New Jersey Gov. Chris Christie is a conservative Republican who likes to decry high taxes and Big Government. But he’s also a smart politician, so as Hurricane Irene made its way through his state this weekend, he threw on an official-looking gubernatorial fleece, camped out at his state’s emergency command center, and essentially provided a one-man argument for the importance of government.
In a series of television appearances, Christie estimated that there might be "tens of billions" of dollars in damage, but assured viewers that a competent team of state and federal officials would be leading the cleanup effort. He said he was "proud" of the state/federal coordination, noted that "we have FEMA people right here on site ... working incredibly hard at providing things to us that we need," and explained why President Obama’s willingness to declare an emergency in the state had been so vital. He also offered this deal to New Jersey residents: "You need to stay in your home, and if you do, we can keep you safe and then we can ride through this."
In a way, there really wasn’t anything remarkable about the sight of Christie, a favorite of the Tea Party crowd, pleading with citizens to put their faith and trust in government.
Natural disasters invariably serve as political tests for state and municipal leaders, who are punished by the press and the public if they are seen as insufficiently concerned about the danger or not effectively engaged in providing relief. You could, for instance, make a case that Michael Bloomberg’s mayoralty in New York City hasn’t quite been the same since his widely panned response to a blizzard last December.
Christie was also caught off-guard by that blizzard, which struck while he and his family were vacationing in Florida, and the heat he took for that might be part of the reason he was so visible this weekend. And there is a long tradition of governors and mayors from both parties enhancing their images by saying and doing the exact same things he said and did this weekend.
The politics of Christie’s performance, though, become more interesting when you consider how another prominent national Republican greeted Irene. "We should be like 1900," Ron Paul said on Friday, arguing that the federal government -- and FEMA in particular -- should not be involved in disaster relief efforts. On "Fox News Sunday," he expanded his thoughts, blasting FEMA as "a system of bureaucratic central economic planning."
"So this idea that a bleeding heart will say, 'Oh, we have to take care of [the victims of Irene].' I mean, the whole idea of FEMA is a gross distortion of insurance," Paul said. In his ideal world, he added, federal disaster relief would be slowly phased out, since FEMA hinders the efforts of volunteers and the rights of local citizens by "telling you what you can and can’t do."
Now, it’s easy to place too much significance in Paul’s various obsessions. As I’ve written, his views on foreign policy and some civil liberties issues are so far from his party’s mainstream that it’s basically inconceivable that he’ll even come close to winning the GOP’s presidential nomination next year. But on economic issues, the post-meltdown base of the Republican Party has swung dramatically in his direction these past few years.
In other words, the true believers who make up today’s GOP base probably are more sympathetic to Paul’s claim that "we just don’t have the money" for federal disaster relief than they are to Christie’s statement that "your No. 1 goal as governor in a situation like this is the saving of human life -- and everything else is secondary."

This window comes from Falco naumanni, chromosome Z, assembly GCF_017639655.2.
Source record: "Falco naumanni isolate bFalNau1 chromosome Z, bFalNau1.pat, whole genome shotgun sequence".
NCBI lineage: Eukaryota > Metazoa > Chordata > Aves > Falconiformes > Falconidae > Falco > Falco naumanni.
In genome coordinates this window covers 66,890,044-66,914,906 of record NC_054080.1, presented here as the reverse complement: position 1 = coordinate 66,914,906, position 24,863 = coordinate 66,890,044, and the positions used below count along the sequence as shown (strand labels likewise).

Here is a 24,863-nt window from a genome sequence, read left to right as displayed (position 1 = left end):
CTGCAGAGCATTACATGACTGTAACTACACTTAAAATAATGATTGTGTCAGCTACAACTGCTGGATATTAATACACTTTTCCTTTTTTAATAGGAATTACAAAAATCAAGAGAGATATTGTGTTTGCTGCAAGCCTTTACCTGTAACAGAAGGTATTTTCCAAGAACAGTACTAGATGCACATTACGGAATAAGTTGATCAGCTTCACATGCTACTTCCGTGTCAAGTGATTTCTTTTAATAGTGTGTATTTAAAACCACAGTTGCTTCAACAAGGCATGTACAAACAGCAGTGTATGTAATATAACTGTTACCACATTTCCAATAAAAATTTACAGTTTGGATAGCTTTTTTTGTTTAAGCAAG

This underscores a serious political problem for the Obama-era Republican Party. It used to be that GOP elected officials had some wiggle room when it came to balancing the demands of their base with the imperatives of keeping the broader public happy. This was important because the general public has some very mixed feelings when it comes to the role of government. While conservative rhetoric about government being bloated, wasteful, inefficient and unnecessary is quite popular, so are most big ticket government programs and services. Republicans have learned this in the past when they’ve bent too far toward pleasing their base -- think of Newt Gingrich’s attack on Medicare in 1995 or George W. Bush's planned Social Security overhaul in 2005.
But the wiggle room is basically gone, and today’s GOP base demands absolute ideological purity from its leaders. It’s no longer enough for them to campaign on generic anti-government rhetoric. The expectation now is that they will deliver a full-scale assault on the size and cost of government once they’re elected -- and if not, they can expect serious trouble in their next primary. It was this dynamic that led Republican House leaders to take a truly extraordinary step earlier this year by lining up behind a plan to turn Medicare into a voucher program even though they knew it would be politically poisonous with general election swing voters. But they felt they had no choice: It was the only way to keep the base happy.
The problem for the GOP isn’t really Paul himself. It’s the Paul-ist absolutism that has infected the party base, helping to elevate fringe ideologues to newfound prominence and forcing previously pragmatic leaders to embrace absolute and unyielding postures that soothe the base but agitate swing voters. This helps explain why the Republican Party’s image has plunged to its lowest level in modern polling.
Which is why Christie and Paul were so interesting to watch this weekend. In ditching the government-bashing for a few days, Christie skillfully played to his state’s swing voters and provided a potentially helpful model for his national party. But because of where today’s GOP base is, it may not be a model the national party is in any position to follow.